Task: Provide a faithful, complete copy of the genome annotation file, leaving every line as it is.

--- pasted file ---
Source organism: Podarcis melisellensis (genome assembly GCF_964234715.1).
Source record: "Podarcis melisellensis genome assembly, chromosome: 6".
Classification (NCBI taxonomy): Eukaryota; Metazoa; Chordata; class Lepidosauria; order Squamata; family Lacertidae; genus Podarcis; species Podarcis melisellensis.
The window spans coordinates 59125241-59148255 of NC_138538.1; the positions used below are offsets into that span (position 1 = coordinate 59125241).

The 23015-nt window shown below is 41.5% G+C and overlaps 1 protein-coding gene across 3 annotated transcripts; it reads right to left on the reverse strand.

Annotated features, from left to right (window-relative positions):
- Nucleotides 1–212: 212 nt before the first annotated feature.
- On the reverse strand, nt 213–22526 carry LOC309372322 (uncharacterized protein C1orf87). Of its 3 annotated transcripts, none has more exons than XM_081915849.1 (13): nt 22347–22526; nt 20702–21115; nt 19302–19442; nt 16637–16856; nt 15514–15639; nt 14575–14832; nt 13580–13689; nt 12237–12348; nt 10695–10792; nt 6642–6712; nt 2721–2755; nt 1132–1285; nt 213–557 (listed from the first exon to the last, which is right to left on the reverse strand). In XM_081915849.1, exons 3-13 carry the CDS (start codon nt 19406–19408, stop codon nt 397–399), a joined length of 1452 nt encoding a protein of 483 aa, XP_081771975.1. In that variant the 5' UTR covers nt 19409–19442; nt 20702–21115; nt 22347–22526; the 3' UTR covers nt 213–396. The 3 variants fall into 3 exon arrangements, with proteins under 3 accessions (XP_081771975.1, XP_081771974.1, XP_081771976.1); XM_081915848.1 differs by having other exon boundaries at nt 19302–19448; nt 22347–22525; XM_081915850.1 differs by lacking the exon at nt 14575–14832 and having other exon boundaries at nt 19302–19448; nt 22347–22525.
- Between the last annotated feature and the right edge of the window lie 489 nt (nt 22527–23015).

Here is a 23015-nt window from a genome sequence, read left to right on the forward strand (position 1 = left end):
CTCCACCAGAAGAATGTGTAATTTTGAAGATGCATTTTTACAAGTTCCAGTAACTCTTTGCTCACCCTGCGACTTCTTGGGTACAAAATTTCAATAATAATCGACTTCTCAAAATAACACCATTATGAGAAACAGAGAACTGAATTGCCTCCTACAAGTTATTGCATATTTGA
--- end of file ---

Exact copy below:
Source organism: Podarcis melisellensis (genome assembly GCF_964234715.1).
Source record: "Podarcis melisellensis genome assembly, chromosome: 6".
Classification (NCBI taxonomy): Eukaryota; Metazoa; Chordata; class Lepidosauria; order Squamata; family Lacertidae; genus Podarcis; species Podarcis melisellensis.
The window spans coordinates 59125241-59148255 of NC_138538.1; the positions used below are offsets into that span (position 1 = coordinate 59125241).

The 23015-nt window shown below is 41.5% G+C and overlaps 1 protein-coding gene across 3 annotated transcripts; it reads right to left on the reverse strand.

Annotated features, from left to right (window-relative positions):
- Nucleotides 1–212: 212 nt before the first annotated feature.
- On the reverse strand, nt 213–22526 carry LOC309372322 (uncharacterized protein C1orf87). Of its 3 annotated transcripts, none has more exons than XM_081915849.1 (13): nt 22347–22526; nt 20702–21115; nt 19302–19442; nt 16637–16856; nt 15514–15639; nt 14575–14832; nt 13580–13689; nt 12237–12348; nt 10695–10792; nt 6642–6712; nt 2721–2755; nt 1132–1285; nt 213–557 (listed from the first exon to the last, which is right to left on the reverse strand). In XM_081915849.1, exons 3-13 carry the CDS (start codon nt 19406–19408, stop codon nt 397–399), a joined length of 1452 nt encoding a protein of 483 aa, XP_081771975.1. In that variant the 5' UTR covers nt 19409–19442; nt 20702–21115; nt 22347–22526; the 3' UTR covers nt 213–396. The 3 variants fall into 3 exon arrangements, with proteins under 3 accessions (XP_081771975.1, XP_081771974.1, XP_081771976.1); XM_081915848.1 differs by having other exon boundaries at nt 19302–19448; nt 22347–22525; XM_081915850.1 differs by lacking the exon at nt 14575–14832 and having other exon boundaries at nt 19302–19448; nt 22347–22525.
- Between the last annotated feature and the right edge of the window lie 489 nt (nt 22527–23015).

Here is a 23015-nt window from a genome sequence, read left to right on the forward strand (position 1 = left end):
CTCCACCAGAAGAATGTGTAATTTTGAAGATGCATTTTTACAAGTTCCAGTAACTCTTTGCTCACCCTGCGACTTCTTGGGTACAAAATTTCAATAATAATCGACTTCTCAAAATAACACCATTATGAGAAACAGAGAACTGAATTGCCTCCTACAAGTTATTGCATATTTGA